‘He was a soldier for justice and equality’
Former police sergeant and activist Takbir Sharrieff has died at the age of 74.
The brother of Philip Perinchief, the former government minister and attorney-general, Mr Sharrieff described himself as a “child of the Sixties” whose political consciousness was forged in the civil rights struggle.
Mr Sharrieff was a supporter of the Progressive Labour Party, as well as an anti-drug crusader and a champion for Bermuda independence.
Last night, Mr Perinchief said that he and “Tak” had shared “a very close, ever-evolving political bond”.
He added: “My brother, Takbir, held strong views and values about life in general, and politics and religion in particular.
“For the most part, he lived these views and values, and did not brook any nonsense, nor suffer fools lightly or gladly. Our household during his presence, was never without rigorous debate, even pure rancour at times, and a thorough analysis of current or past events.
“Takbir was an embodiment and perennial expression of everything our parents, Florence and Earl, who were activists in the Theatre Boycott of the Fifties, instilled in all of us at an early age and expected us to pass on to our children.”
The family ethos, he said, was to “think through the rationale for which you hold a point of view, speak your truth, and be prepared to defend and/or suffer the consequences of the position you take”.
He added: “Takbir did that. He was a soldier for justice, fairness and equality for all to the end. He was, and is today, the bedrock of my political foundation and the catalyst for the ideology I hold now. Hopefully, I can reward him with bringing into being the independent Bermuda of which he and I often spoke.”
Mr Sharrieff's police tenure spanned 1963 to 1972, and retired Chief Inspector Roger Sherratt recalled him as “first-class and everybody thought the world of him”.
His police work ranged from the cycle squad to the dog section, and he was instrumental, along with Mr Sherratt and Ray Sousa, in setting up the police cycle gymkhana. Later in life, Mr Sharrieff worked as a traffic officer and airport policeman for the Transport Control Department.
Much of his career was devoted to private security. He founded Supreme Security Services in 1976 and went on to direct security at the Elbow Beach Hotel.
Mr Sharrieff was a passionate advocate for the PLP and remembered a key chapter in the party's formation in a 2003 letter to The Royal Gazette.
Mr Sharrieff said he became an early admirer of Hugh “Rio” Richardson, a founding figure for the PLP known for hosting vigorous debates at his home.
The young Mr Sharrieff, born Gary Perinchief, became a neighbour around 1954 when the Perinchief family moved to Serpentine Road in Pembroke.
Mr Sharrieff wrote: “Perhaps the strong language and stream of new faces let us know that serious business was taking place.”
He added the meetings grew “hotter and more frequent”.
But he said: “I did not realise at this time that the PLP was being born”.
Mr Sharrieff also remembered watching the Theatre Boycotts in 1959 “as vividly as if it was today”.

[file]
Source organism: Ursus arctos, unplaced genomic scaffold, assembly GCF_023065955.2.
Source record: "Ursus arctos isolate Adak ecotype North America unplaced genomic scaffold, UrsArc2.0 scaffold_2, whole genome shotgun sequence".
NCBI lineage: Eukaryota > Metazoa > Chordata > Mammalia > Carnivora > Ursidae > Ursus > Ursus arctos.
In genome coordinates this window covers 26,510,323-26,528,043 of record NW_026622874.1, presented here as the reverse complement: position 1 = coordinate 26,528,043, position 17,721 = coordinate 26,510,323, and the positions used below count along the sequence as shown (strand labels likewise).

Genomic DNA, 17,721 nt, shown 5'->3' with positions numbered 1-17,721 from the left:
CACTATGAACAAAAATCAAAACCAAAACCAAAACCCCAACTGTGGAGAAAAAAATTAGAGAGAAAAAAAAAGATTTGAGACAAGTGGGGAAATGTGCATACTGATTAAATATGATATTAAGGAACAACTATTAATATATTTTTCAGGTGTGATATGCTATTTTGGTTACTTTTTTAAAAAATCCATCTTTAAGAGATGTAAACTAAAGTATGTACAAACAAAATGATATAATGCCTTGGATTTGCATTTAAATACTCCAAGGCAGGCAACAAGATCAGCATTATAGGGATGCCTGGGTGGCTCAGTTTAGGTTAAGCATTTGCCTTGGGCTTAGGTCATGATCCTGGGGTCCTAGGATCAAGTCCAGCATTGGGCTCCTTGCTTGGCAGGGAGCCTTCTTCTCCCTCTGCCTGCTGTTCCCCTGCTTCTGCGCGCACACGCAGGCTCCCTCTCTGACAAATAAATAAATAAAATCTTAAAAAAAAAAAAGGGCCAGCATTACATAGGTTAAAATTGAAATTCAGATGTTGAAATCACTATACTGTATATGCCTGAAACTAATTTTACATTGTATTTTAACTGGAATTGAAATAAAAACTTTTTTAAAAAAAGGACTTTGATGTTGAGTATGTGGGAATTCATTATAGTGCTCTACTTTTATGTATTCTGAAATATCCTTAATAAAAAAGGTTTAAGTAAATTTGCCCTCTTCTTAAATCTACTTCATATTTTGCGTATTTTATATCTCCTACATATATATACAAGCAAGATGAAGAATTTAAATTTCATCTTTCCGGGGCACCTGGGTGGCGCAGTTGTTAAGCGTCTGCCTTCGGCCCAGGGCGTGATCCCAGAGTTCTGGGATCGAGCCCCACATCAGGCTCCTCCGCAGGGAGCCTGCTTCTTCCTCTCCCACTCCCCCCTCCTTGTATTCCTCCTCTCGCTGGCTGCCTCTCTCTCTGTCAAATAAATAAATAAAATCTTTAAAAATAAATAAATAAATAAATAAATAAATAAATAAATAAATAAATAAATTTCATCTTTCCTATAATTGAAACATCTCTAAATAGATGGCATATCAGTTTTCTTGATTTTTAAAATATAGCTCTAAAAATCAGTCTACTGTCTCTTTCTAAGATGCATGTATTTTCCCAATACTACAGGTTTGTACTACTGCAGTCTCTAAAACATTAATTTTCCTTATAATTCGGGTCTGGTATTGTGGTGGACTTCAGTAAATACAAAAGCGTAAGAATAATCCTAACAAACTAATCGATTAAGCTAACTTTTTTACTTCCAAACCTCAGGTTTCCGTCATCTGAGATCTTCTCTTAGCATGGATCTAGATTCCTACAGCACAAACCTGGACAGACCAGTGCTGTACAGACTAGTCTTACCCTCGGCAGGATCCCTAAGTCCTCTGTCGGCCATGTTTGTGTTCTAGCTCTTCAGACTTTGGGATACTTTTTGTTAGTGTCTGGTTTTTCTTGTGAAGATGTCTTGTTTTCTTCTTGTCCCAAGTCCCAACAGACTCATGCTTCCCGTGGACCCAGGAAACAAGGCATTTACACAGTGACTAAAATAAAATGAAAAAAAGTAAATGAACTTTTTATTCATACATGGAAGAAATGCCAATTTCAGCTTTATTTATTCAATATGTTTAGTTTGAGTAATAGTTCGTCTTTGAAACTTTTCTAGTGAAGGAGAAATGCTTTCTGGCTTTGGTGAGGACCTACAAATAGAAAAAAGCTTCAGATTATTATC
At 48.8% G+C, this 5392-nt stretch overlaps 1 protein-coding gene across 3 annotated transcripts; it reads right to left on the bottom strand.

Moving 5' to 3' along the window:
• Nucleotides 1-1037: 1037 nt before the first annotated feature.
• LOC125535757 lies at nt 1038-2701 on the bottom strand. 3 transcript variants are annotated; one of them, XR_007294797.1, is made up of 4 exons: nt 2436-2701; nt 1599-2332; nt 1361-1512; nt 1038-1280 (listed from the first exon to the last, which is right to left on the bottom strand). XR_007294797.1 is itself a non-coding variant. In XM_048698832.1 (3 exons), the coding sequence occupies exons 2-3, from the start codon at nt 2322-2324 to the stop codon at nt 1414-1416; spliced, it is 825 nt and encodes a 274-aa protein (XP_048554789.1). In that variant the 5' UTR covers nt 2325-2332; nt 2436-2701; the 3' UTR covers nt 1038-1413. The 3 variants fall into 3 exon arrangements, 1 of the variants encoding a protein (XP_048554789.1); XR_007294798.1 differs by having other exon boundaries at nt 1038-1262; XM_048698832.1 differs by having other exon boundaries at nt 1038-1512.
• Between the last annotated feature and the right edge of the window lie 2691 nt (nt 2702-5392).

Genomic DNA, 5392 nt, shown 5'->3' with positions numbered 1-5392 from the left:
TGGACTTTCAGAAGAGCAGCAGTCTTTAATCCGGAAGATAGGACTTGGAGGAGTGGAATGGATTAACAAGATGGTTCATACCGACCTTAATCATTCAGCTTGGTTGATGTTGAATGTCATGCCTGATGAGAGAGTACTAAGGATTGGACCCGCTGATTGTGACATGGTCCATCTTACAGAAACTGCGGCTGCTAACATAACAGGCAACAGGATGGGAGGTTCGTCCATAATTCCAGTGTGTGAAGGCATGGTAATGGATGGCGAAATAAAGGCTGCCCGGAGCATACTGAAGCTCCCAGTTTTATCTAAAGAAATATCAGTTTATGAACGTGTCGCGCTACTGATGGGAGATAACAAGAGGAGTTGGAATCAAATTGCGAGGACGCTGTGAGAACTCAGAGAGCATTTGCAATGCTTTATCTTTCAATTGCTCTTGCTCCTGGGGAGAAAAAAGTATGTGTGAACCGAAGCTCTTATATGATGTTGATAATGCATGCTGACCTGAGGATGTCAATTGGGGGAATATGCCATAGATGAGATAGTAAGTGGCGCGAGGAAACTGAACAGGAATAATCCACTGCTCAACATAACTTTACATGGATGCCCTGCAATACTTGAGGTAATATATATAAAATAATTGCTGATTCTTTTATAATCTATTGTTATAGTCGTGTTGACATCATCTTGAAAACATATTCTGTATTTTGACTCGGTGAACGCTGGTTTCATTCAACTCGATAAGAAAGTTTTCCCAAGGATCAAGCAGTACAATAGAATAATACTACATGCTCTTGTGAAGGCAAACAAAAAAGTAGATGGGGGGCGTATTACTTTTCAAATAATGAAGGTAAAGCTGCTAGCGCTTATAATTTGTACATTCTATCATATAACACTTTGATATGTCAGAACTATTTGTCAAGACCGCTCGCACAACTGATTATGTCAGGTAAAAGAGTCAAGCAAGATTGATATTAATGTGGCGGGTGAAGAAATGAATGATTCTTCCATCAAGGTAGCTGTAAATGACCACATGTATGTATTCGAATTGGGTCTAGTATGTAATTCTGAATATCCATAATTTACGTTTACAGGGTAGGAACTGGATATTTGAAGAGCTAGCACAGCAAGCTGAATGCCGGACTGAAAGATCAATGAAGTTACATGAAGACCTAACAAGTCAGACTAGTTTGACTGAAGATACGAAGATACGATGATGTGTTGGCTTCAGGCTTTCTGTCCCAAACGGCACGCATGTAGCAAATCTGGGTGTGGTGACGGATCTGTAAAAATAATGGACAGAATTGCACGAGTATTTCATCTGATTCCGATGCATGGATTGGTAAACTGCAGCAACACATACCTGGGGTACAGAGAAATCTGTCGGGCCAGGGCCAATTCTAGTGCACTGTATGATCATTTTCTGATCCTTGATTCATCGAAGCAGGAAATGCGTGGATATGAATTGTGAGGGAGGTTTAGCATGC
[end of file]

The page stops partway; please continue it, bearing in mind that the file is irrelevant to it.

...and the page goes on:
He took a new name after his conversion to the Muslim faith.
Mr Sharrieff first joined the Nation of Islam and developed contacts with activists in the US, including the Black Panthers.
Drug use was a factor in undermining the cause and was a major influence on Mr Sharrieff's lifelong hatred of narcotics.
Mr Sharrieff blamed American authorities for creating a drug epidemic.
He told the Mid-Ocean News in 2006: “There was a lot of revolutionary activity and they wanted to break it up.
“They got a lot of revolutionaries involved in drugs and it devastated the cities and devastated the civil rights struggle, because people stopped thinking about the struggle and started thinking about making dollars.”
Mr Sharrieff was a major force in the formation of Bermudians Against Narcotics in 2005.
The group demanded action against drug activity hotspots and pushed for mandatory drug testing to be introduced for MPs.
Mr Sharrieff moved from the Nation of Islam to the orthodox faith and helped to unite the island's Muslim community in the process.
Friend Khalid Wasi in an online tribute called Mr Sharrieff, his wife Edna and wider family a “backbone” for the island's Muslim community.
Mr Wasi said Mr Sharrieff was a “pragmatic believer”.
He added: “He was never ambivalent, I don't recall ever having to guess where he stood on a matter. He was always resolute.”
Mr Sharrieff emphasised the influence of his faith on his activism when Christians and Muslims banded together to campaign against drugs.
He said: “In the past we have been a private group of people, but now we see a need to enter the society in terms of politics and economics. We are citizens of the island and engage in many activities. I am excited about the fact that we have decided to step out as a strong and united community, as to not make a contribution would be a sin.”
Philip Perinchief called his brother “a strong, righteous, and fearless freedom fighter, a loving father, and a loyal and supportive brother who will remain with me always”.
Mr Perinchief added: “Death cannot separate us, and has merely deepened our bond.”